What’s worse is that Hillary’s account was challenged a week ago by the comedian Sinbad, who accompanied her on the trip. He listed the scariest moment as deciding where to eat, in a region described as “one of the safest places in Bosnia.” Yet she dismissed him as a comedian and proceeded to elevate the story’s drama, citing “landing under sniper fire” and running for safety “with our heads down.” Take a look at the clip showing her arriving in Tuzla, Bosnia:

Finally, the media is dismantling Hillary’s experience facade, shining a spotlight on her more egregious claims. See her exaggerations about bringing peace to Northern Ireland and falsehoods about negotiations in Kosovo. And her famed human rights address in China? Exactly what she chides Obama for, simply a speech.

More on the Clinton Memo

March 1, 2008

Another excerpt from the Clinton expectation-setting memo released today:

In fact, when all is totaled, Senator Obama and his allies have outspent Senator Clinton by a margin of $18.4 million to $9.2 million on advertising in the four states that are voting next Tuesday.

Senator Obama has campaigned hard in these states. He has spent time meeting editorial boards, courting endorsers, holding rallies, and – of course – making speeches.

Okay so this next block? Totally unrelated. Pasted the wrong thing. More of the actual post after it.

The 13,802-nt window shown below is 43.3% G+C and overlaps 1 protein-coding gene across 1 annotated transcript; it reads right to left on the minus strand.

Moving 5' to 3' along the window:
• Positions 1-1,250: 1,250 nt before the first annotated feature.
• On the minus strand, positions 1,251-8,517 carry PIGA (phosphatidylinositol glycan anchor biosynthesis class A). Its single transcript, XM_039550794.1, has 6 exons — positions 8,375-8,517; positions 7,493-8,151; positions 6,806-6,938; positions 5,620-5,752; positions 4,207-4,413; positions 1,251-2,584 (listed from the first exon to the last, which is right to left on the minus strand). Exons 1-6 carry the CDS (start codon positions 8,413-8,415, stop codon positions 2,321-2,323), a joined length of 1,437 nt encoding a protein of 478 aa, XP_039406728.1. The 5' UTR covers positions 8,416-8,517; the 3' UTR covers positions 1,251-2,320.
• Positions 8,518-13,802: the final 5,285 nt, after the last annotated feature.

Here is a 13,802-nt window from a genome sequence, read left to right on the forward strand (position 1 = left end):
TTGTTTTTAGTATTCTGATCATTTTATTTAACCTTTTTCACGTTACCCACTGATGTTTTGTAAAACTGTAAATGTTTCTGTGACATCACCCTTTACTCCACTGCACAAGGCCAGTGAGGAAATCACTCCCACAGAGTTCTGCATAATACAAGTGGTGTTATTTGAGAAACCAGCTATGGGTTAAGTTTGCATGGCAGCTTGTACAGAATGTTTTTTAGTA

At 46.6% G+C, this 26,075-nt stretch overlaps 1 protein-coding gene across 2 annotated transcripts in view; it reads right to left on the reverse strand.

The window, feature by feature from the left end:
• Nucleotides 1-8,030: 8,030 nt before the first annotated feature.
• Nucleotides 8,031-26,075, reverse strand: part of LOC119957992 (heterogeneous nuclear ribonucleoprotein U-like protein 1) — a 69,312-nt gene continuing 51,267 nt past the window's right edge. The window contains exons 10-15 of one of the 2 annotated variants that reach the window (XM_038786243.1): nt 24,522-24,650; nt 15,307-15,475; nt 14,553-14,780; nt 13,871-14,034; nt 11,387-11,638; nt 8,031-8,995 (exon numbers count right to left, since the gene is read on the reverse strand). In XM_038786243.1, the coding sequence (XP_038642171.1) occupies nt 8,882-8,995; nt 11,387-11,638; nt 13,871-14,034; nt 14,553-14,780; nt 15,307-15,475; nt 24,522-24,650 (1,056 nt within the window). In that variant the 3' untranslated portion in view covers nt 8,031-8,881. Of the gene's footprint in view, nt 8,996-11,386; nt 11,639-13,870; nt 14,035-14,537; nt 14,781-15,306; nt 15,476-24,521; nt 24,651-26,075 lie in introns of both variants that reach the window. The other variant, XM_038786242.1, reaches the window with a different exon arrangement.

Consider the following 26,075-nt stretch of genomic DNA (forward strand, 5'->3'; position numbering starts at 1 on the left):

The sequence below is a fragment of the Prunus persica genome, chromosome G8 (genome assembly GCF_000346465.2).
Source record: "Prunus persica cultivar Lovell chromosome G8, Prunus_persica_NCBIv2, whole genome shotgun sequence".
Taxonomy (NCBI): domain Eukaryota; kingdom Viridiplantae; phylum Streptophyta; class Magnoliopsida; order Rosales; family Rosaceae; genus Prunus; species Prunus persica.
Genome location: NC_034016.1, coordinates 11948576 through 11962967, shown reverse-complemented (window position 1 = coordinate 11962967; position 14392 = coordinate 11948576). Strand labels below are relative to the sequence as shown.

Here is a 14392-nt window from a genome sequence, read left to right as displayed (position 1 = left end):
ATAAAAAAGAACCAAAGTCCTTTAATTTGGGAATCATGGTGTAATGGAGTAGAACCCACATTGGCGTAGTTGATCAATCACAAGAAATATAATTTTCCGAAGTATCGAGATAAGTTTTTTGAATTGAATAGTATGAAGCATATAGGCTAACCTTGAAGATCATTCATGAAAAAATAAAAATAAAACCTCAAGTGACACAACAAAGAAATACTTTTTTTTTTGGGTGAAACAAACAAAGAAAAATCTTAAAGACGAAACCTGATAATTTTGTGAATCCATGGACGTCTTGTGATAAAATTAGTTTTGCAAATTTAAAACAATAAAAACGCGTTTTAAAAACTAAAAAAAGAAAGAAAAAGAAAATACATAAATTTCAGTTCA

If he cannot win all of these states with all this effort, there’s a problem.

Balderdash. One candidate has been in the public sphere for sixteen years, establishing a personality entrenched in the electorate’s mind. Another has been on the national scene for a relatively short time, and has yet to present himself to the voters. Obama started out behind – down by more than twenty points in Texas and Ohio – but has managed to close the gap.

Flip the argument around. Hillary has obviously also campaigned hard in Texas and Ohio, has sent out negative mail in both states, has the support of Ohio Governor Ted Strickland and his political machine, and has the endorsements of nine congressmen from March 4th states. If she cannot win all of these states with all this effort, there’s a problem.

Spin should, at the minimum, have its foundation in logic. However, the Clintons’ increasingly desperate spin is an utterly inane interpretation of the political landscape.

Five Superdelegates for Obama

March 1, 2008

The coalition grows, as the following endorse Obama today:

Brian Melendez, chair of the Minnesota DFL
Donna Cassutt, associate chair of the Minnesota DFL
Renee Pfenning, DNC member from North Dakota
Rep. Yvonne Davis of Texas
Sen. Jay Rockefeller of West Virginia

Rockefeller is the most notable supporter, as the West Virginia Senator is the chairman of the Senate Intelligence Committee and a longtime Clinton ally. He’s the second senator to endorse Obama this week, the other being Chris Dodd of Connecticut. Both are experienced legislative hands, clearly not discouraged by Obama’s short stay in Washington.